Legal and practical issues
A complete cloud gaming service still has various issues to overcome before it can become a dominant feature in the video gaming industry.
Firstly, it requires strong infrastructure, both in terms of the server farms for running the games at the developer’s end, and a strong internet connection at the end-user’s side. The sheer amount of processing power required to run the games remotely means only a few companies can currently enter this market; the same companies that are already dominating the technological market. Microsoft, Apple, Amazon, Google, and Facebook are all involved in the development of cloud gaming, with Sony facing an uphill battle to retain its market share in the video gaming industry, due to its lack of cloud server capabilities.
A strong internet connection is a pre-requisite for a user to be able to use cloud gaming. Latency, the amount of delay between the user’s input and the input’s effect within the game, is a major concern for all online games, especially for fast-paced ones. Latency will be a much bigger concern for cloud gaming due to the need to transfer vast quantities of data between the end-user and the data servers that run the games.
A potential way to negate latency is to use predictive inputs, where algorithms will collect a user’s data and predict the user’s next moves. This collection of data will need to be managed very carefully to comply with GDPR and other privacy protection regulations. The gaming patterns of an individual are not considered personal information, but many experts warn that advanced algorithms can decrypt this data to reveal a user’s personal characteristics, subsequently leading to privacy concerns. This is exacerbated by the low level of compliance with privacy regulations exhibited by the companies most likely to dominate cloud gaming.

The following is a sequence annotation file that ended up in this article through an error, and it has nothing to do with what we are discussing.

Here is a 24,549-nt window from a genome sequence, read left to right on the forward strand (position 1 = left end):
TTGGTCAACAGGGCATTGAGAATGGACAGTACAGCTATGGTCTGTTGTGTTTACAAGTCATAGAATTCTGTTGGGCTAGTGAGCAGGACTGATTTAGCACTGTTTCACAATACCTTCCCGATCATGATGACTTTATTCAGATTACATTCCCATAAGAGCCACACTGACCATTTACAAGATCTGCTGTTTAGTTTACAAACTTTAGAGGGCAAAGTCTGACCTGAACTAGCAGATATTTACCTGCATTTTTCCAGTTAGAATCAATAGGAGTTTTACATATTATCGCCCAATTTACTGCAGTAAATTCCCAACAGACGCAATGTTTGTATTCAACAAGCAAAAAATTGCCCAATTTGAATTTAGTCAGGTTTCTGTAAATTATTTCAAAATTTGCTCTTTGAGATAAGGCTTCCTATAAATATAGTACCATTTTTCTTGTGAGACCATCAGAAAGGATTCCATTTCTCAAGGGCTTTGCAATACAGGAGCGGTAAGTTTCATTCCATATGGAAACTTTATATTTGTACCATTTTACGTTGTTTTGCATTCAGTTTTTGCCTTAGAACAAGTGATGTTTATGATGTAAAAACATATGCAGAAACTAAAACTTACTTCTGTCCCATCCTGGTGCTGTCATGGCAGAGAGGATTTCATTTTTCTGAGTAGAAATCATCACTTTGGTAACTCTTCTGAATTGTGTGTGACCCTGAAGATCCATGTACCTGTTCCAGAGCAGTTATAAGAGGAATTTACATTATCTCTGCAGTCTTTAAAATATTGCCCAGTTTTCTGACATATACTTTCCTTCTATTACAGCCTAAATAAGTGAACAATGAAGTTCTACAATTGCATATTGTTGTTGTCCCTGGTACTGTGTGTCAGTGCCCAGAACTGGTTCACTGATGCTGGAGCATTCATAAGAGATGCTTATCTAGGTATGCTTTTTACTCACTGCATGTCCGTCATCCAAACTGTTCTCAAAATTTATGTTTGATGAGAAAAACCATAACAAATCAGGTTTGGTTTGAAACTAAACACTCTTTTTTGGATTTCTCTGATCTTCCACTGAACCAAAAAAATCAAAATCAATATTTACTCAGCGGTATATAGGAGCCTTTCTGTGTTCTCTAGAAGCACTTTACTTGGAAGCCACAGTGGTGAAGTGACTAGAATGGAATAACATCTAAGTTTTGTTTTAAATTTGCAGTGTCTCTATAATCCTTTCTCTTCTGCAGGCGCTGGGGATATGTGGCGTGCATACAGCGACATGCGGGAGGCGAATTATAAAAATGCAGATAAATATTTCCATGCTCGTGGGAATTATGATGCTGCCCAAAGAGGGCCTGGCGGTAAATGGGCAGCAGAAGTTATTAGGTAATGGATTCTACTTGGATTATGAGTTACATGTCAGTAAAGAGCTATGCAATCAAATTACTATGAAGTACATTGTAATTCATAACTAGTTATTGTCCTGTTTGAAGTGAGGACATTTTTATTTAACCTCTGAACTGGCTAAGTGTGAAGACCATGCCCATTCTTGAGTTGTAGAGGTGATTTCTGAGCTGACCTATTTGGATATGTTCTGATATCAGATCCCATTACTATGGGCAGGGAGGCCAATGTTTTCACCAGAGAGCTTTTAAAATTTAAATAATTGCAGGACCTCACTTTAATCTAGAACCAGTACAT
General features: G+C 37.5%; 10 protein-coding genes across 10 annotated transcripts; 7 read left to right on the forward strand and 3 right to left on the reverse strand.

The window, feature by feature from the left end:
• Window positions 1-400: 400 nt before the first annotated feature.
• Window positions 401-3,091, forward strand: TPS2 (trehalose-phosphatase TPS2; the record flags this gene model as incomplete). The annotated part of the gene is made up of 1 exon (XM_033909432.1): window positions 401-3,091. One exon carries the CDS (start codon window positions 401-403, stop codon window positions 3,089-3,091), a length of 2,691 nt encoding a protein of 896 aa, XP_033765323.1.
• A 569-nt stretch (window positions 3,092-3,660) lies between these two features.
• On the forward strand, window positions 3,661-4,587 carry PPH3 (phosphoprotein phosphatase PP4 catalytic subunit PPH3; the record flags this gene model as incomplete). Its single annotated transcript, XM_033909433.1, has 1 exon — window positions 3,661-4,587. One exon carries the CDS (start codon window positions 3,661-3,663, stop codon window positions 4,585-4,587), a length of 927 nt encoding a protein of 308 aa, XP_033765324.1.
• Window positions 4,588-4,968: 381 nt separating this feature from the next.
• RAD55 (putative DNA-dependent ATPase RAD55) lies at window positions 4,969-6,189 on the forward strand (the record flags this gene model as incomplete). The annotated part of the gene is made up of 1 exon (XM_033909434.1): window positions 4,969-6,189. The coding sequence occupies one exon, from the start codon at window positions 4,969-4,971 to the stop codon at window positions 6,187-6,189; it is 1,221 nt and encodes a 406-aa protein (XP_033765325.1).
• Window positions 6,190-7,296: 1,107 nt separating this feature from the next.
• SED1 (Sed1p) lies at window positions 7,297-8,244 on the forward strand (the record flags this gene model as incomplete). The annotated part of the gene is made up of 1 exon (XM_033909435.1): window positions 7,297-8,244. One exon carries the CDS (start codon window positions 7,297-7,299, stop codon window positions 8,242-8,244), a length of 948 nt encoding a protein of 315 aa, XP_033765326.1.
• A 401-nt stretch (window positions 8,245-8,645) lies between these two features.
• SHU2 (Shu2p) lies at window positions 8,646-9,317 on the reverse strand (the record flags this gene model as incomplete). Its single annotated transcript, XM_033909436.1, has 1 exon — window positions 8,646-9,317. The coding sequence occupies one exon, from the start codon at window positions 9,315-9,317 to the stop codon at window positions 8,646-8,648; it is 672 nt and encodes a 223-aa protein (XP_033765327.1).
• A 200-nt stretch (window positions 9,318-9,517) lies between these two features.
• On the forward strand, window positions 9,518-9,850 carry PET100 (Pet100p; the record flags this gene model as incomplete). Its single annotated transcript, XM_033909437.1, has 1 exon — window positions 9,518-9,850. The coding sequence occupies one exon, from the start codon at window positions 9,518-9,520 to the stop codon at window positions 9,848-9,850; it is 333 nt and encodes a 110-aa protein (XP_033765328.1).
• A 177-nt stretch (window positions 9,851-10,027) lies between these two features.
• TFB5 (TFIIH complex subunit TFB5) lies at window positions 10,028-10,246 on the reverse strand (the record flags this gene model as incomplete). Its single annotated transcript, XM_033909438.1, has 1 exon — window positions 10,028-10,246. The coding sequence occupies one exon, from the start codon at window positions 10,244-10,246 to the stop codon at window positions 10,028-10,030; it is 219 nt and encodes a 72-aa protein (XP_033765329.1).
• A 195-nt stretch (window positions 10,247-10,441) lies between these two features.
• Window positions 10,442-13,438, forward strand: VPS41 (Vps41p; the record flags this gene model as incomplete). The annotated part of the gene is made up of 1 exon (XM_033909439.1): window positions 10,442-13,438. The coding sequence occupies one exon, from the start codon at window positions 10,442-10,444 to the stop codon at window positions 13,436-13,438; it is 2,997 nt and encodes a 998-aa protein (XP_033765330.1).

With the move to cloud gaming, the focus on hardware capabilities will be diminished. Instead, the focus will move to the content that each cloud gaming service provider can offer. This means that game developers stand to gain from cloud gaming, as a battle to agree exclusivity deals with them will ensue. Exclusivity agreements for games are already a mainstay of the market, and their influence cannot be understated. A gamer’s choice of platform or console may be heavily influenced by the availability of a single game in a certain platform/console.
Platform exclusivity is the one area that gives Sony hope in its battle against the 5 tech giants threatening to upend the video gaming industry. Sony has invested heavily in its relations with game developers and will hope to retain a significant portion of them to preserve its status as a market leader. Yet, the 5 tech giants have the financial resources to not only secure favourable exclusivity agreements but even to purchase game developers themselves and add them to their services. Such acquisitions are already underway (See Microsoft’s $7.5bn purchase of Bethesda and Google’s acquisition of 5 separate game studios).
The future of the video gaming industry is going to be shaped by the development of cloud gaming. Google, Microsoft, Apple, Facebook, and Amazon have all recognised the market’s potential, and are bound to make their mark in what is going to turn into a war for the fastest cloud servers and the most popular content. It would be no exaggeration to describe cloud gaming as a "game-changer".